Tom Bell organ
The Royal Hospital School, where this CD was recorded, moved from Greenwich in 1933 to just south of the village of Holbrook in Suffolk. It has close links with the navy and was historically nicknamed ‘The Cradle of the Navy’.
Its Chapel is vast, and its Grand Organ is equally impressive. It boasts a wide range of stops listed in the accompanying booklet, many of them uncommon.
The organ and a very resonant Chapel feature prominently in the overall sound qualities of the music by two American and five British composers, all played with considerable élan by the magnificent Tom Bell.
Two pieces by American composer William Bolcom enclose the others. His Free Fantasia on two Gospel hymns succeeds in the seemingly impossible task of marrying atonality with ‘let’s all join in’ American worship music.
The final piece on the CD Black Host instructs the performer to Freak Out (from whence the title of the CD) to ‘Go ape’ and to ‘Detonate’.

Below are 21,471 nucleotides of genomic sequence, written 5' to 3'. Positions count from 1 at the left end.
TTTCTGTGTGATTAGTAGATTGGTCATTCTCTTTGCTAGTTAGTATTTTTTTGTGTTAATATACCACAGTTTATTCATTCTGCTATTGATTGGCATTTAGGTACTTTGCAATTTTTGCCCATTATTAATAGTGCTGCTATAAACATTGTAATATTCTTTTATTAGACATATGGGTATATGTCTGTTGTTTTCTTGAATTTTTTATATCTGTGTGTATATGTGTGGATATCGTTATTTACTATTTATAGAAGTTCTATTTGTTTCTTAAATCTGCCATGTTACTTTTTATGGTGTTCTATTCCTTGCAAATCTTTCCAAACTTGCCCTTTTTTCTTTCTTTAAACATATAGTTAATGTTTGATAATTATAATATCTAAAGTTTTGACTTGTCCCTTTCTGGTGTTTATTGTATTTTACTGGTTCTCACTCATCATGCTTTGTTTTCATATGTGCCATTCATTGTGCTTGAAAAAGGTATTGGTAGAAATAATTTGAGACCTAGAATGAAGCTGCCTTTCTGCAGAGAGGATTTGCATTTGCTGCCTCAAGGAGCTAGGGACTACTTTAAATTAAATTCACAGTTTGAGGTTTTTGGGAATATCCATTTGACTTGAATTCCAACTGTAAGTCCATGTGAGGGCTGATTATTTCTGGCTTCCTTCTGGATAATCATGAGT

Its opening chords are like a wallop on the ears, with many such chords roaring ferociously rather than singing throughout the piece. Percussionist Ross Garrod comes in and then the music seems to invite you to take to the floor in dance. Not perhaps for everybody though!
In far more earnest yet equally exciting mood, Le Tombeau de Georges Rouault (a French Fauviste painter) by Sir James MacMillan, with its fast detailed virtuoso fingerwork reveals Tom Bell’s brilliance as a performer. An angular chorale theme collides and finally blends with a dazzling second theme.
I thought it had momentary suggestions of the circus theme, The Entry of the Gladiators. This, with its detailed contrapuntal writing was, I suggest, the cleverest of all the works.
Veni Creator Spiritus by Sir Peter Maxwell Davies is solemn and almost tender, while Derek Foster’s serious Variations on a Theme by Anthony Green provided a fitting introduction to Sir Peter’s music.
Two other miniatures, by the American Stephen Paulus with stratospherically high flute stops and Moot Points by the English composer John Furse, almost tip-toe balletic, are easily digestible.
Riff-Raff by Giles Swayne suggests both rock music and minimalism. It more warmly invites you to dance.
The subtitle of the CD is ‘Extraordinary Music for Organ’ – Oh yes, definitely!
Review by Alan Cooper